Home Indiana Agriculture News Reaction to Proposed Crop Insurance cut

Reaction to Proposed Crop Insurance cut


Reaction to Proposed Crop Insurance cut

budget cutsThe Obama Administration rolled out a $4.1 trillion budget deal Tuesday that included an $18 billion cut to the crop insurance program.  Ag sector reaction was, as expected, negative. Lawmakers on Capitol Hill were quick to voice their disapproval of the plan. House Agriculture Committee Chair Mike Conaway said it would be a severe blow to farmers and ranchers. Pat Roberts, who chairs the Senate Ag Committee, said the new budget was an attack on the American producer’s ability to manage risk.


As in previous attempts by the White House to cut crop insurance, funding such a plan would lead to higher rates and less coverage for farmers says National Crop Insurance Services President Tom Zacharias, “It is important for farmers to have the support they need to keep the premiums manageable so you have good participation in the program.” Zacharias said producers already pay a collective $4 billion every year for crop insurance, and, with crop prices at low levels, this is no time to raise rates, “In fact, the University of Illinois is recommending that producers increase their coverage in these tough economic times.” Zacharias added that he hopes lawmakers will reject the proposal in a similar fashion to last fall’s $3 billion dollar proposed cut.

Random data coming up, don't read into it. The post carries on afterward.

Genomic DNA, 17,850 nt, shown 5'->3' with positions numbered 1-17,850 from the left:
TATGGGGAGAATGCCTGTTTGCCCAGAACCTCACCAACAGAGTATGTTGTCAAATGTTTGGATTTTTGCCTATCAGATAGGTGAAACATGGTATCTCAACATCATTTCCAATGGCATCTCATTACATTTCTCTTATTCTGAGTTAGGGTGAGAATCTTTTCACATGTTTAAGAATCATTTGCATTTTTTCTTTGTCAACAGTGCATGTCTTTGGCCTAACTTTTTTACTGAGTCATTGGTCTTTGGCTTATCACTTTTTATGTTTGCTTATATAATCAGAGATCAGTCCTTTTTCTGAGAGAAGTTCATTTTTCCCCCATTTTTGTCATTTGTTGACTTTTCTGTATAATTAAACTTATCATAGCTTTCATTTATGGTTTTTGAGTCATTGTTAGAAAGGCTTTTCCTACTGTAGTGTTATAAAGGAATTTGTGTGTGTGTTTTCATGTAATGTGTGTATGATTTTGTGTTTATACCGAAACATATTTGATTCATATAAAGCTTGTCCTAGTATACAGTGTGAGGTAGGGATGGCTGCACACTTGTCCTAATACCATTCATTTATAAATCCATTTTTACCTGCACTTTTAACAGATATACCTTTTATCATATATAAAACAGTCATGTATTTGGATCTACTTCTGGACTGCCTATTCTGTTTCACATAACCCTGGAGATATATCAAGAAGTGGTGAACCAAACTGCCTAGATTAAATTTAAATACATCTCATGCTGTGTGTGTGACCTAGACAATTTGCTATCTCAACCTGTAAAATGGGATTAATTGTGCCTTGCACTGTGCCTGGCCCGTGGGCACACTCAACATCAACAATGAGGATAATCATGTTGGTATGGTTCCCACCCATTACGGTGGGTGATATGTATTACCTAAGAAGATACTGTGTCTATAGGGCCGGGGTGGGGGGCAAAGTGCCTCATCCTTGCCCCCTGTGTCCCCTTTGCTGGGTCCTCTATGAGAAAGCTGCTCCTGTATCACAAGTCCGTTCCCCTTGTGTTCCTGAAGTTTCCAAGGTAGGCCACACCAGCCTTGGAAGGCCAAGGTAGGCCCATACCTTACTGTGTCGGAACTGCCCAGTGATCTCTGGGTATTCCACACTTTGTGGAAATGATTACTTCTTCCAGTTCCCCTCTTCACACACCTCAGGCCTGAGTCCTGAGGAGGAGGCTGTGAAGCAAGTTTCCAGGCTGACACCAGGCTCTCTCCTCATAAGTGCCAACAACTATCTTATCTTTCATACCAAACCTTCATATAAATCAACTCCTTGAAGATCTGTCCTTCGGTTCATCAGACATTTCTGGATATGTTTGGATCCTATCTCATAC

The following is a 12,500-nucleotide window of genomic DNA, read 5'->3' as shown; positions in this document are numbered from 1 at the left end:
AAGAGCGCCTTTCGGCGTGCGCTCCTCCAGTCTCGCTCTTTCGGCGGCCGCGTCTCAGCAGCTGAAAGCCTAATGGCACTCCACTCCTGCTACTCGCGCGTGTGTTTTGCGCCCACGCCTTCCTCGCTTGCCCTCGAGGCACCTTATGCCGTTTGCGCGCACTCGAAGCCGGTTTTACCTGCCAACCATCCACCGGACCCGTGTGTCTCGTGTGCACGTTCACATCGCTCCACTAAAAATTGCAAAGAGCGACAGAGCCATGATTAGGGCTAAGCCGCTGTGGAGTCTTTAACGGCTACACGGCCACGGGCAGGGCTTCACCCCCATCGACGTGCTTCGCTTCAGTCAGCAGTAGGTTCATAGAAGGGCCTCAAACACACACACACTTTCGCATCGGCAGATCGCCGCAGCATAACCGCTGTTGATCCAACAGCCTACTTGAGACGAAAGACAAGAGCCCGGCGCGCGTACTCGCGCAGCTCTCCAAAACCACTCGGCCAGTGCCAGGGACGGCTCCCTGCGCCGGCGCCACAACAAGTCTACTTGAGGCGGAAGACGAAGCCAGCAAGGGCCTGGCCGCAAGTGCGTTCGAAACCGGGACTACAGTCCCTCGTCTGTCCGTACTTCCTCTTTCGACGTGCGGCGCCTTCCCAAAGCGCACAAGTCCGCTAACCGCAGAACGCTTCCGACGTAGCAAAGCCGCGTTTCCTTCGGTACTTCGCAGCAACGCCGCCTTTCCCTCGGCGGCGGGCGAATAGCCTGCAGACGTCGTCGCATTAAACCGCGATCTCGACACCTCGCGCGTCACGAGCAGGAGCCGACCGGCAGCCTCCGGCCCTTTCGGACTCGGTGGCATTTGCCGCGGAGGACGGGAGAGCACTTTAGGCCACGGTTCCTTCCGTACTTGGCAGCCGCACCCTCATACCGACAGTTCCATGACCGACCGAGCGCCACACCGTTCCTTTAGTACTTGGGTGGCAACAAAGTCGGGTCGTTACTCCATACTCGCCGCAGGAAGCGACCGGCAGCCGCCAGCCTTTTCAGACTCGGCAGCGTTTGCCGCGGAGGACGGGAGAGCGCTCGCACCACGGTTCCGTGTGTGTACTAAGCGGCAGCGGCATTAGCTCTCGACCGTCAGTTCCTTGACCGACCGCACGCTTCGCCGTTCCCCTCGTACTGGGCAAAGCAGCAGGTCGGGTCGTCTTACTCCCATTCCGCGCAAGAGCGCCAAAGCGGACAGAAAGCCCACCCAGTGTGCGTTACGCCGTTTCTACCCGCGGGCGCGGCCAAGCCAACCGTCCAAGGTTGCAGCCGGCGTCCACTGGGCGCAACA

The American Soybean Association was also quick to respond to the proposed cut. “We once again find ourselves fighting attempts to cut crop insurance,” said Richard Wilkins, ASA President and a farmer from Greenwood, DE. “Our policy has always been that we will strongly and absolutely oppose any attempt to target farm bill programs for additional cuts, and it goes without saying that we will continue to fight proposed cuts to the farm safety net. All it takes is a quick glance around the farm economy to see that we need a stronger safety net for our farmers, not a weaker one.”


“A global glut of food production has sent U.S. farm revenues down sharply. With farm income down 56 percent in the past two years alone, America’s farmers and ranchers face difficult times. Yet, the president’s just-released budget would cut 27 USDA programs, including a 10-year, $18 billion cut to the federal crop insurance programs so important to farmers. And all this happens as farm income is projected to decline another 3 percent in 2016,” said AFBF President  Zippy Duvall in a statement released on Wednesday.  “Leaders in Congress have been clear in their negative views on the administration’s proposed cuts, noting that they will be writing the budget on Capitol Hill. We will work closely with our elected officials as they begin their work on the budget to protect the interests of our farmers and ranchers.”